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<p>Will Americans ever be able to underingulge in pain pills, bad TV, sugary sodas, and cake?</p>

The Nation Flunks Yet Another Health Test

By Jonathan Springston, Associate Managing Editor, AHC Media

A recent study found Americans have failed to overcome yet another low bar, this time criteria for a healthy lifestyle.

A group of researchers from three universities examined the prevalence of healthy lifestyle characteristics in 4,745 U.S. adults using 2003-2006 National Health and Nutrition Examination Survey data for the following parameters: being sufficiently active, eating a healthy diet, being a nonsmoker, and having a recommended body fat percentage. Almost all subjects (97.3 percent) failed to meet all four criteria. Eleven percent met zero goals, 34 percent met one, 37 percent met two, and 16 percent met three.

“The behavior standards we were measuring for were pretty reasonable, not super high. We weren’t looking for marathon runners,” Ellen Smit, senior author of the study, said. “This is pretty low, to have so few people maintaining what we would consider a healthy lifestyle. This is sort of mind boggling. There’s clearly a lot of room for improvement.”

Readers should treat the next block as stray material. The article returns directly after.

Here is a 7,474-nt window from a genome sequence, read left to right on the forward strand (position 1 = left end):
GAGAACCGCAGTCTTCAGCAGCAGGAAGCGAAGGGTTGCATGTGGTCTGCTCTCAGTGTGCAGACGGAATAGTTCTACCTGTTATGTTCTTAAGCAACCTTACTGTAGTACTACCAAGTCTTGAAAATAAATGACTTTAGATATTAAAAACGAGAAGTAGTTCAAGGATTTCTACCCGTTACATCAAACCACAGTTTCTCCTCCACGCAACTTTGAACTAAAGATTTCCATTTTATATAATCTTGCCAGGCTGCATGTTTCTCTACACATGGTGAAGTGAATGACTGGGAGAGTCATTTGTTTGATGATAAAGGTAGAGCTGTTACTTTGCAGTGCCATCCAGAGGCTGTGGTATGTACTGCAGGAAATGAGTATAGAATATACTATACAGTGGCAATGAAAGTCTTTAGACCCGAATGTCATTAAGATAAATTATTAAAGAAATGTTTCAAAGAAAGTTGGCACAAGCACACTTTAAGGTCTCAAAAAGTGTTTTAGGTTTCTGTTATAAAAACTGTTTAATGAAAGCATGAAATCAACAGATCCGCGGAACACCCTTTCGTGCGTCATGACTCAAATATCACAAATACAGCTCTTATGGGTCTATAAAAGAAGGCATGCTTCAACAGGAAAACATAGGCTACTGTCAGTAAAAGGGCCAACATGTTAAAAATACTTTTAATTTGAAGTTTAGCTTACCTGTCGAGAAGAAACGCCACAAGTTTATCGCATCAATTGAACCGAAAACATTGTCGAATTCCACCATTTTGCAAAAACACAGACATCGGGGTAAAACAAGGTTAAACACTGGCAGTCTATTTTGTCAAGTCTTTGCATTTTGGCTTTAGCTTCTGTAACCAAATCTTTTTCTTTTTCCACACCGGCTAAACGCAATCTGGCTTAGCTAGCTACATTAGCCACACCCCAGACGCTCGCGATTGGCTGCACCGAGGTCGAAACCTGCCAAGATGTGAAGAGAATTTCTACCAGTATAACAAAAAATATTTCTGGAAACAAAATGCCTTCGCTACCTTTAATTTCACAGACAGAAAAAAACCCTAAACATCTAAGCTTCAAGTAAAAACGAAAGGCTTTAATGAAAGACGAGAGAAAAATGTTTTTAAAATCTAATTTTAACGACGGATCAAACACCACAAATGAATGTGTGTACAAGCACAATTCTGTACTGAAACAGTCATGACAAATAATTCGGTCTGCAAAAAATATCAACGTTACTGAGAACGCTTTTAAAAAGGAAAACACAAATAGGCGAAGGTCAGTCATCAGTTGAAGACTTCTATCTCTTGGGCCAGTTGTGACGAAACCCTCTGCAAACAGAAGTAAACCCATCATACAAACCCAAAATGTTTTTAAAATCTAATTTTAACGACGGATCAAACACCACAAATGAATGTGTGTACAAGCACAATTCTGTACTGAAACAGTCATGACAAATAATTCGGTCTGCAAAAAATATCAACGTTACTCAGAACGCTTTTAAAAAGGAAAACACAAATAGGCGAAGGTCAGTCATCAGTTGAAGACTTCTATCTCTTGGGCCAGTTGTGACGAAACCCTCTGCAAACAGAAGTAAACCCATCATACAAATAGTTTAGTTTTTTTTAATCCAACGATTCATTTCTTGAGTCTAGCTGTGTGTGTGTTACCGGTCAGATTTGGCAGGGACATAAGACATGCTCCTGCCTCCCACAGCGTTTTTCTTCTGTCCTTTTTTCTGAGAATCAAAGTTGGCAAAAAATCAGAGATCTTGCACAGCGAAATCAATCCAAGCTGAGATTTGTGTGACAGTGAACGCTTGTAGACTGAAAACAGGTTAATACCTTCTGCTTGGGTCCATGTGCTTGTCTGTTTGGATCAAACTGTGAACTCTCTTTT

Instead of relying on self-reporting, researchers employed technology in their methodology. Participants wore accelerometers to determine actual movement levels, submitted to blood tests to confirm they were non-smokers, were subjected to X-ray absorptiometry to measure body fat. Researchers compared lifestyle characteristics to a variety of cardiovascular health biomarkers, such as blood pressure, cholesterol, and C-reactive protein.

“I would expect that the more healthy lifestyles you have, the better your cardiovascular biomarkers will look,” Smit added.

AHC Media publishes two journals (Internal Medicine Alert and Integrative Medicine Alert) that often examine the benefits of not smoking as well as the importance of a healthy diet and exercise. In the March 30 issue of Internal Medicine Alert, Harold Karpman, MD, FACC, FACP, examined health and fitness apps currently available on many smartphones. These apps contain a wealth of behavior change techniques typically used in clinical behavior interventions and may represent a medium by which these interventions can be adjusted rapidly as needed. Another journal (Clinical Cardiology Alert) is the go-to heart health source for cardiologists.